Chinese Immigrants in the U.S. Labor Market: Effects of Post-Tiananmen Immigration Policy 1

  title={Chinese Immigrants in the U.S. Labor Market: Effects of Post-Tiananmen Immigration Policy 1},
  author={Pia M. Orrenius and Madeline Zavodny and Emily Kerr},
  journal={International Migration Review},
  pages={456 - 482}
The Tiananmen Square protests in 1989 and ensuing government crackdown affected Chinese nationals not only at home but also around the world. The U.S. government responded to the events in China by enacting multiple measures to protect Chinese nationals present in the United States. It first suspended all forced departures among Chinese nationals present in the country as of June 1989 and later gave them authorization to work legally. The Chinese Student Protection Act, passed in October 1992… 
The Violence of Asylum: The Case of Undocumented Chinese Migration to the United States
A sizable portion of the undocumented population in the US is Chinese but they are an understudied group. We analyze secondary literature and policies to understand undocumented Chinese immigration
The Evolution of Chinese Students' Motivations to Study Abroad in the U.S.
Through interviews conducted in Nanjing, China during Fall 2014, this thesis sought to examine Chinese students’ motivations to study abroad in the U.S. and how those motivations have changed over
The Labor Market Value to Legal Status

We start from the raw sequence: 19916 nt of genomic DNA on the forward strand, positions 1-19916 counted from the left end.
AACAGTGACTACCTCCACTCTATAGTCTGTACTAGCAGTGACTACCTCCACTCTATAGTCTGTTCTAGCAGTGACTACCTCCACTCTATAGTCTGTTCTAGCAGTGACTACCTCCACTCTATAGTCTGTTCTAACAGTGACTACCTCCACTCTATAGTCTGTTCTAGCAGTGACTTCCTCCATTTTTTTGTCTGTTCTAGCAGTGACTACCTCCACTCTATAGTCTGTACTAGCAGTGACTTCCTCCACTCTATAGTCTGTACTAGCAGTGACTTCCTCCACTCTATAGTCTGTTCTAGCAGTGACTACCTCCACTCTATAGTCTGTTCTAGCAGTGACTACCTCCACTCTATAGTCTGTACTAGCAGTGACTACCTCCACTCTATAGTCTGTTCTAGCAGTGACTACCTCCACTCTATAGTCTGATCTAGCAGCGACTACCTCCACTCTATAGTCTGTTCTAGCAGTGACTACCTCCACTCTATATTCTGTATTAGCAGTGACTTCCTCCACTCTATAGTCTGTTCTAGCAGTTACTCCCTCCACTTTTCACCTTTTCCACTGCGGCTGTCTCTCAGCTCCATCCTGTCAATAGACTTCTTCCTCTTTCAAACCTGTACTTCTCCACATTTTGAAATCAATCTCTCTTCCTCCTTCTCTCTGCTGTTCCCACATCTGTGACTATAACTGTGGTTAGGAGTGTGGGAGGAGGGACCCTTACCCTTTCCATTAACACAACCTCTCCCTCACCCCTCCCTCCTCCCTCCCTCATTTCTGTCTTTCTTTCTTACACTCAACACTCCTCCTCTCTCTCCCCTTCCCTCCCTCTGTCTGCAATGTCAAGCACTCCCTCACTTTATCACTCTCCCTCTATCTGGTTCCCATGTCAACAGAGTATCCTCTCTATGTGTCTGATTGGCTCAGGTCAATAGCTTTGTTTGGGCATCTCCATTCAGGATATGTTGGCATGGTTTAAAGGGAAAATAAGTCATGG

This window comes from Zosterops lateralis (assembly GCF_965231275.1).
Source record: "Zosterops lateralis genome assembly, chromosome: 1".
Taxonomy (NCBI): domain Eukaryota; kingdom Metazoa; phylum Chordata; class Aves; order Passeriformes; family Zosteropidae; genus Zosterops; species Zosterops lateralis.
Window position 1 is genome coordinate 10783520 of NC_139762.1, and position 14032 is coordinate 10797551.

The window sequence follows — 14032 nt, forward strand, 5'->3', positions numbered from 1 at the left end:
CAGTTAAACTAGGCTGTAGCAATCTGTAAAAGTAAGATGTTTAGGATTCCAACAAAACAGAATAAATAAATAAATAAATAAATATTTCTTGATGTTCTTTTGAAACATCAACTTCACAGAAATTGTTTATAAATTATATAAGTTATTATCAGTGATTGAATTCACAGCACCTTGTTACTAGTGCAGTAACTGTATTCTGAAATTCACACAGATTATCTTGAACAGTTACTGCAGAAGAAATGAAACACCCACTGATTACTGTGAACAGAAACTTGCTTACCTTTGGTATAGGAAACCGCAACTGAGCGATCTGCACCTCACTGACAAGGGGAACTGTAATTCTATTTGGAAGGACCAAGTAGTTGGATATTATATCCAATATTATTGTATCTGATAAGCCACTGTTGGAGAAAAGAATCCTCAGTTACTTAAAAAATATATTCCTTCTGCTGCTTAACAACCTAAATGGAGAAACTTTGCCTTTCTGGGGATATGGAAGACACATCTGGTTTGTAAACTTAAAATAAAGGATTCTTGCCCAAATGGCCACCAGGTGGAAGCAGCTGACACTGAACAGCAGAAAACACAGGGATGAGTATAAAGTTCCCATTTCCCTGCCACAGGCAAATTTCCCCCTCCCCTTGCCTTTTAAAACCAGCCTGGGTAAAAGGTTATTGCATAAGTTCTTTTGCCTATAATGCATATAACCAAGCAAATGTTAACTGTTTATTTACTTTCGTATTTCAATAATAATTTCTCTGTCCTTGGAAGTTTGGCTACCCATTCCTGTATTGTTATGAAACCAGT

We present estimates of the effect of legal immigration status on earnings of undocumented workers. Our contribution to the literature centers on a two-step procedure that allows us to first estimate
The Economic and Fiscal Effects of Granting Refugees Formal Labor Market Access
There are over 25 million refugees in the world today and most of them—especially those in developing countries—do not have formal labor market access (LMA). That is, they do not have the right to
Finishing Degrees and Finding Jobs: US Higher Education and the Flow of Foreign IT Workers
The rising importance of information technology (IT) occupations in the US economy has been accompanied by an expansion in the representation of high-skill, foreign-born IT workers. To illustrate,
The impact of legal status on economic outcomes has been well documented in the literature with most research focused on labor market outcomes such as wages and occupational mobility. In this paper,
The Effects of Green Cards on the Wages and Innovations of New PhDs
Visa policies in the United States restrict job opportunities and job mobility for U.S.-trained PhDs who hold a temporary visa, a group that accounts for 40 percent of newly graduated PhDs in science
Employment of Undocumented Immigrants and the Prospect of Legal Status: Evidence from an Amnesty Program 
This article estimates the causal effect of the prospect of legal status on the employment outcomes of undocumented immigrants. The identification strategy exploits a natural experiment provided by
Chinese Immigrant Wealth: Heterogeneity in Adaptation
Differences among Chinese immigrants in wealth ownership account for important variation between Chinese immigrants, natives, and other immigrant groups and provide important, new insight into the processes that lead to immigrant adaptation and long-term class stability.